This topic contains 10 replies, has 6 voices, and was last updated by Kenmo 1 year ago.
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September 12, 2018 9:12pm #2827
Like the title says, does anybody have any tips for controlling a tablet? Would using a beat game like OSU work? Is there a good way to learn better hand eye coordination?September 12, 2018 11:43pm #2829
I always recommend using your tablet pen as your regular mouse for random browsing. Point and click games would work just as well! I even played first person shooter games with my drawing tablet in the past.
The most important part is to allow yourself time to get used to it. It can take a few weeks to a few months before your brain adjusts and it starts to feel natural. Just don't stop using it, and you'll see improvement relatively quickly.September 13, 2018 2:58am #2834
Allow yourself time to get used to it! Get busy, make messes - the more you play the quicker you'll get it.
The best possible advice I can give you for getting through the tablet-monitor drawing disconnect is to carefully position your tablet to be parallel with your monitor, do not have it off to the side or at an angle. Make sure it is directly in front of your monitor and straight, this will help your hand do what your eye is telling it to without the cursor going all wonky.
Also, If you're drawing and you reach a point where you would usually rotate your sketchbook to get a better stroke, instead of turning the tablet, look for an option in your software to rotate the canvas.
Cheers!September 13, 2018 11:07am #2839
Sanne, do you have any point and click games to recommend? Also, the first person shooter games with a tablet sounds like a nightmare. What was it like? Ooh, I'll try random browsing. That might work.September 13, 2018 11:09am #2840
Wolfypaints, does putting your tablet parallel to your monitor help you learn the tablet enough to put it flat on the table? I'm curious because I want to try and develop that. Also, rotating the canvas sounds like good advice. I should try that. Do you think games is a good way to develop hand-eye coordination?September 13, 2018 11:16am #2843September 13, 2018 4:13pm #2848
What I mean is, set it up like the image below where your tablet is flat on the table, parallel to the monitor. Don't turn or tilt the tablet to get stronger marks, turn your canvas instead. I use a very small keyboard so I can overlap it on the top (non active area) of the tablet. Lining your tablet up with your monitor should help you get the hang of the hand-eye disconnect.
As for your second question. Personally, I would stick to practicing by drawing, but ultimately you have to do what is fun for you, otherwise you might burn yourself out. I hear of artists and designers all the time who do away with having a mouse at their computer entirely and only use the pen. Whatever you decide to do to practice just make sure that it's FUN!September 13, 2018 5:41pm #2849
Using your tablet as your everyday mouse, as Sanne suggested is a great way to get accustomed to using a stylus and tablet. Using it to draw is even better as Wolfypants suggested. If you find drawing on a blank screen too daunting or frustrating, I'd like to suggest grabbing a scanned drawing or some line art (a pencil drawing of yours if you have one) and "inking" it. Otherwise doing some tracing over any digital line art should help you get a sense of how to move your hand to put lines where you want them.
Using a tablet is mostly a muscle-memory task, so after awhile using one becomes more sub-conscious, so just find a way that you enjoy to simply use it and you should find it gets easier with time.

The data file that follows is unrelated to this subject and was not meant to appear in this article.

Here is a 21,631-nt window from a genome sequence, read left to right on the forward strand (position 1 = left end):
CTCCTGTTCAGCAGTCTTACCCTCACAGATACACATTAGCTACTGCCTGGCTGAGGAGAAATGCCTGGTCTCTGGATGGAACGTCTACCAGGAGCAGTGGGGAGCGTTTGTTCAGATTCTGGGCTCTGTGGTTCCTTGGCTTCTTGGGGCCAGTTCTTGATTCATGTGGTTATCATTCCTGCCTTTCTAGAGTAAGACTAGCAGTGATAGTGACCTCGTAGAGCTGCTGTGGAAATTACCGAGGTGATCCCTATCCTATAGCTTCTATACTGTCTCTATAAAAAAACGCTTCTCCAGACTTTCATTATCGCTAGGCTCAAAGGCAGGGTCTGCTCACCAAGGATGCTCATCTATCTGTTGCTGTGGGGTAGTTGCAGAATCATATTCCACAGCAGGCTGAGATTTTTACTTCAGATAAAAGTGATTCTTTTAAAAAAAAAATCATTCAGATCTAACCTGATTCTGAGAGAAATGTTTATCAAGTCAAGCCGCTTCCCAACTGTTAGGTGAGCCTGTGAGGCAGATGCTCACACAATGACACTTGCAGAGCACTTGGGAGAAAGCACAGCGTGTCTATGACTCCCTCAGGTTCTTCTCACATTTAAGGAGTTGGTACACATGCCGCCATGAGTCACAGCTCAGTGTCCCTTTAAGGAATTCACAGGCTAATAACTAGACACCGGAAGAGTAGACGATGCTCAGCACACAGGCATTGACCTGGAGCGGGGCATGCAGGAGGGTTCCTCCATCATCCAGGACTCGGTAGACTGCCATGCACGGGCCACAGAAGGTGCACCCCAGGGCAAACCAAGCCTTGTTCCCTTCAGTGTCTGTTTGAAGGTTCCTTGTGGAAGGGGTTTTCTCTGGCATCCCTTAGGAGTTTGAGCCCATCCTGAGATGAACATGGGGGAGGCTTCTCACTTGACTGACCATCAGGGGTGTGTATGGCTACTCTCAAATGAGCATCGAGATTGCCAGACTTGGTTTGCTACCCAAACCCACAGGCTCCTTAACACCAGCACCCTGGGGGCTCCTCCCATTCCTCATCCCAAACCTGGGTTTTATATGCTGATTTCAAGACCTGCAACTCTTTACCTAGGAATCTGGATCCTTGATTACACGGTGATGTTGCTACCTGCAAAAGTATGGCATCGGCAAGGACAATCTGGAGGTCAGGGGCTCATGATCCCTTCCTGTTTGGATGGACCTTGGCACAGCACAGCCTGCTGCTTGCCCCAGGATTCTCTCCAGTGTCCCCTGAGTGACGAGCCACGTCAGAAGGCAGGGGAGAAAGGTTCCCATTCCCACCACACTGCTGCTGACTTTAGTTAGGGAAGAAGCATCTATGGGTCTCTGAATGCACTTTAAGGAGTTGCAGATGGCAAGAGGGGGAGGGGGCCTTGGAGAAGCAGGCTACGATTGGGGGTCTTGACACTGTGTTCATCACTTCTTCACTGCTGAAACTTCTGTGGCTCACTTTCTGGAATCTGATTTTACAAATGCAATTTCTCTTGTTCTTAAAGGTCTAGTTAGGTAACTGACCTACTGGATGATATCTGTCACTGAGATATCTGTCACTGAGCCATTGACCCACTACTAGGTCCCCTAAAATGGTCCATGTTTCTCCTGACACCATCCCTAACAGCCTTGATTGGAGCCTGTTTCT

One thing I want to add, if you are using a computer set-up with multiple monitors, if you are able, try restricting the stylus to a single screen. I'm only really familiar with Wacom tablets, but I -assume?- other brands will have a similar options to restrict the cursor to one screen. If the tablet is mapped to multiple screens it will make the stylus very sensitive, shooting the cursor about with small movements, since each monitor only gets a part of the tablet's surface (2 monitors means each gets mapped to half of the tablet and so on). Mapping it to one monitor means it should match up closer to the whole surface of the tablet, making a little less wild to use.October 23, 2018 5:41pm #3191
Find a good hand position!
Just like when drawing with pencils on a paper you need to be able to freely move your hand without convulsing any part of your body and especially your arm. Even when you got a comfortable position for a pencil, work on the position with the tablet because the stylus is different from your other pens.
Also the surface is differently thus the tactile feedback is too. This leads to a different feeling of control over the lines. But there only making a mess of colors and brushes like Wolfpaint suggested.
Draw fast and learn to use stabilizers.
A fast swing over the tablet usually gets your really smooth and dynamic lines. Drawing slow usually creates little bumps in the lines. This is also the case on paper but it's far worse with any tablet I've drawn on.
Stabilizers try to smooth out/correct your lines while your drawing. This seem like cheating a bit at first, but it really helps so much. Many programs contain them with a controllable amount of stabilization, so you need to find out how much correction you want for wich step.
I personnally use something like 20% for outlines and very little to nothing while sketching but that's different for every digital artist I know.
Good luck :)April 8, 2022 3:59am #28367
Good osu graphics tablets are actually the cheaper ones, because there is less latency. (General opinion)
Not sure if you still need an advice, but XPPen's drawing tablets are very cheap. They perform just as well as a Wacom, but much cheaper.
I use a XPPen Star G640 drawing tablet. Runs OSU well. No problems at all.